Forest Drought 2008-2017

    A Decade of August Drought Conditions

    If you stop a Texan in the street and mention drought, you’re likely to hear some stories about 2011. While Texas is no stranger to drought — stop a seasoned Texan in the street and ask about the 1950s — it certainly became a hot topic in the years surrounding 2011. The 2011 drought was remarkable because it was both severe and widespread; its detrimental effects were dispersed across the entire state. Though the degree of impact varied regionally, trees in all areas of the state were affected by the drought. In total, 301 million trees in Texas forests died as a direct result of the 2011 drought or due to insect infestation or disease that took hold because of drought stress (see the drought assessment news release). Many others that were alive at the time of the survey were left weakened and susceptible to death by insects and disease.

    Because of the significance of the 2011 drought, we thought it would be interesting to look at the change in conditions over time from before the 2011 drought all the way to now. We chose to compare mid-August conditions over the past 10 years. Many of these years show significant portions of the state in drought conditions in August, but this year, at least, we see some relief. If you want to fill in the gaps and look at the whole trend instead of just August-to-August, check out this graph created with the Forest Drought application. It shows the percentage of the state’s forestland in drought conditions over time, from August 12, 2008 to August 15, 2017.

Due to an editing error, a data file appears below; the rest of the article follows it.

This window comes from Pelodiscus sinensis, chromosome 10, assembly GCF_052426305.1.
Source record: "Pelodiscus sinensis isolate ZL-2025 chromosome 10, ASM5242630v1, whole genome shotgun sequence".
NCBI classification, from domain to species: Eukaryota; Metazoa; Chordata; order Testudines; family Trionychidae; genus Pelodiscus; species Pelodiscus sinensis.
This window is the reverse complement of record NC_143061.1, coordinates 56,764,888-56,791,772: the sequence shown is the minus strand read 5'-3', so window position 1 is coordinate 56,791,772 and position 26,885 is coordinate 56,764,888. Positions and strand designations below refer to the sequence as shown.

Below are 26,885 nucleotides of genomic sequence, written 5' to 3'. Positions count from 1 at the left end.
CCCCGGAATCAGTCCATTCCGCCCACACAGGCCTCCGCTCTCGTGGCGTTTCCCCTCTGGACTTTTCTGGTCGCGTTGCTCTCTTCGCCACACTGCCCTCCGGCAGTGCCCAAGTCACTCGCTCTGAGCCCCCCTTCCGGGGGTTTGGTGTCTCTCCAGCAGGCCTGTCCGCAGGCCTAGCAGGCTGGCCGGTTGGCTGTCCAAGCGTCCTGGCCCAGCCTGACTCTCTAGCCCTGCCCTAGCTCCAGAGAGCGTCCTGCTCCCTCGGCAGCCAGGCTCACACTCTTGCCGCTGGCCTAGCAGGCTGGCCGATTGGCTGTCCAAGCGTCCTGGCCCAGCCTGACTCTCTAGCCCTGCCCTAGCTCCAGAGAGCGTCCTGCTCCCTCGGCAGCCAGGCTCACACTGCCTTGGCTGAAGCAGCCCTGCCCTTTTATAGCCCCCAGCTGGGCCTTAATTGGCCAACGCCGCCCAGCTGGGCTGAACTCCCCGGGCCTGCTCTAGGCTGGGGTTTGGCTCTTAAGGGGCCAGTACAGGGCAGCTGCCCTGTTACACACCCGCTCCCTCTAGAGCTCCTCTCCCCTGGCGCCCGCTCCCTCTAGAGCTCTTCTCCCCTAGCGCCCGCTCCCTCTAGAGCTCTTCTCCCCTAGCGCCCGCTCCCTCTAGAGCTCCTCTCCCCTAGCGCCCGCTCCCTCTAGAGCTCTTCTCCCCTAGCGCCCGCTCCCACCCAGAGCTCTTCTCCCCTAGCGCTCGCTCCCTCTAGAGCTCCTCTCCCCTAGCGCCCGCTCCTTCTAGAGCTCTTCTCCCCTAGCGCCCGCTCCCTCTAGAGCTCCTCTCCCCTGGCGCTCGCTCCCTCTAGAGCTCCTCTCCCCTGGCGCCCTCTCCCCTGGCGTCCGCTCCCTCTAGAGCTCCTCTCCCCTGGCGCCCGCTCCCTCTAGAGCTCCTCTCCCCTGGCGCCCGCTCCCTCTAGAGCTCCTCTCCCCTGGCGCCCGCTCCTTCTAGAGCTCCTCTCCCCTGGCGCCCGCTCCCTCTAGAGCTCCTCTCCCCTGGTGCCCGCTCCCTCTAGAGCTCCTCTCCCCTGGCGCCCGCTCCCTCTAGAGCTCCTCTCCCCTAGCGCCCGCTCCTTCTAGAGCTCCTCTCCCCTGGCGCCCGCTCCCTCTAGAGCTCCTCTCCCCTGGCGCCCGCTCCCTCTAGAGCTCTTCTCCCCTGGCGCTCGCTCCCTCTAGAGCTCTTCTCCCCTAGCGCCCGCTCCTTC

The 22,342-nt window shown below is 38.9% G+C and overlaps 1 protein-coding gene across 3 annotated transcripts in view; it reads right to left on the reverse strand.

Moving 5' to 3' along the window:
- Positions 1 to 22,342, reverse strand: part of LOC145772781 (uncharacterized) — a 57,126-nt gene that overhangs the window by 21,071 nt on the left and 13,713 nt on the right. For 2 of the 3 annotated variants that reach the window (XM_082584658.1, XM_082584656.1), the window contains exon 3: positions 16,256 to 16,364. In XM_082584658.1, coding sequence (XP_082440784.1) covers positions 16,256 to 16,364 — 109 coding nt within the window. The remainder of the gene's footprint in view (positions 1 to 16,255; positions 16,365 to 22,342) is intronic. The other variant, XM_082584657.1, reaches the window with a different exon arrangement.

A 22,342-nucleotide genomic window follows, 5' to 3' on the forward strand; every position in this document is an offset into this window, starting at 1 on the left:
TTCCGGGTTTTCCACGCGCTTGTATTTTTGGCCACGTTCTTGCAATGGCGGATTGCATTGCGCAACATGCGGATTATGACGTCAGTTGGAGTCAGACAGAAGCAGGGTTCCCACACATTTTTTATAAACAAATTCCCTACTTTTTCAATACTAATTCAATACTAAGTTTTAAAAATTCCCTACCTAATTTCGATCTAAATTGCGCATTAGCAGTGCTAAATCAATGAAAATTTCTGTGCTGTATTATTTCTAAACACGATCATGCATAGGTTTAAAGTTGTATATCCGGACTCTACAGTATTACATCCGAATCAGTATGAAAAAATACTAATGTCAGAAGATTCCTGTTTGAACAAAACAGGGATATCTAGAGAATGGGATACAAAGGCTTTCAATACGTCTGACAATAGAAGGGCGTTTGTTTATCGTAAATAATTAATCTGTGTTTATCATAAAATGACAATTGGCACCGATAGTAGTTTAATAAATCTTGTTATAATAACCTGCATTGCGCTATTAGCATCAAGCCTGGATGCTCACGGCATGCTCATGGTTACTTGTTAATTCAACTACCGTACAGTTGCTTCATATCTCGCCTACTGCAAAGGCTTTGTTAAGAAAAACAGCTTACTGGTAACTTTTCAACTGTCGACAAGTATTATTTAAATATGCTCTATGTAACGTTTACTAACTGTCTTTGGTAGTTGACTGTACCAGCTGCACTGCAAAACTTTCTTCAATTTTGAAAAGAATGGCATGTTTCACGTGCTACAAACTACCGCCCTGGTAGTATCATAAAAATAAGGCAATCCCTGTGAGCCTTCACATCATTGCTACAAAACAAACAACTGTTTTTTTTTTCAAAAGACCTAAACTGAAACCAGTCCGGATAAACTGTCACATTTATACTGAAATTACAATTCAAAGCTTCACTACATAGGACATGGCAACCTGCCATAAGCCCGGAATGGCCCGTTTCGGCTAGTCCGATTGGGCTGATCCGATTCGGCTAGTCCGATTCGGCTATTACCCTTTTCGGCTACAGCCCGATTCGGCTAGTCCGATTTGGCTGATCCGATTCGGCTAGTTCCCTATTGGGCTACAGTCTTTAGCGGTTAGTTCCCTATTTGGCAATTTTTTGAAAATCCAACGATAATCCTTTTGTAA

Forest Drought Timeline 2008 - 2017

    In this map, we wanted to highlight change, so we used an animated gif to show August drought conditions from year to year over the past 10 years. The drought colors are the standard U.S. Drought Monitor colors, with a Texas forestland map produced by Texas A&M Forest Service underneath. You can explore the data in Texas A&M Forest Service’s Forest Drought application.

    The U.S. Drought Monitor is jointly produced by the National Drought Mitigation Center at the University of Nebraska-Lincoln, the United States Department of Agriculture, and the National Oceanic and Atmospheric Administration. Drought data courtesy of NDMC-UNL.


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    Rebekah Zehnder
    Geospatial Analyst
    200 Technology Way, Suite 1281
    College Station, TX 77845
    979-458-6630 office
    979-458-6633 fax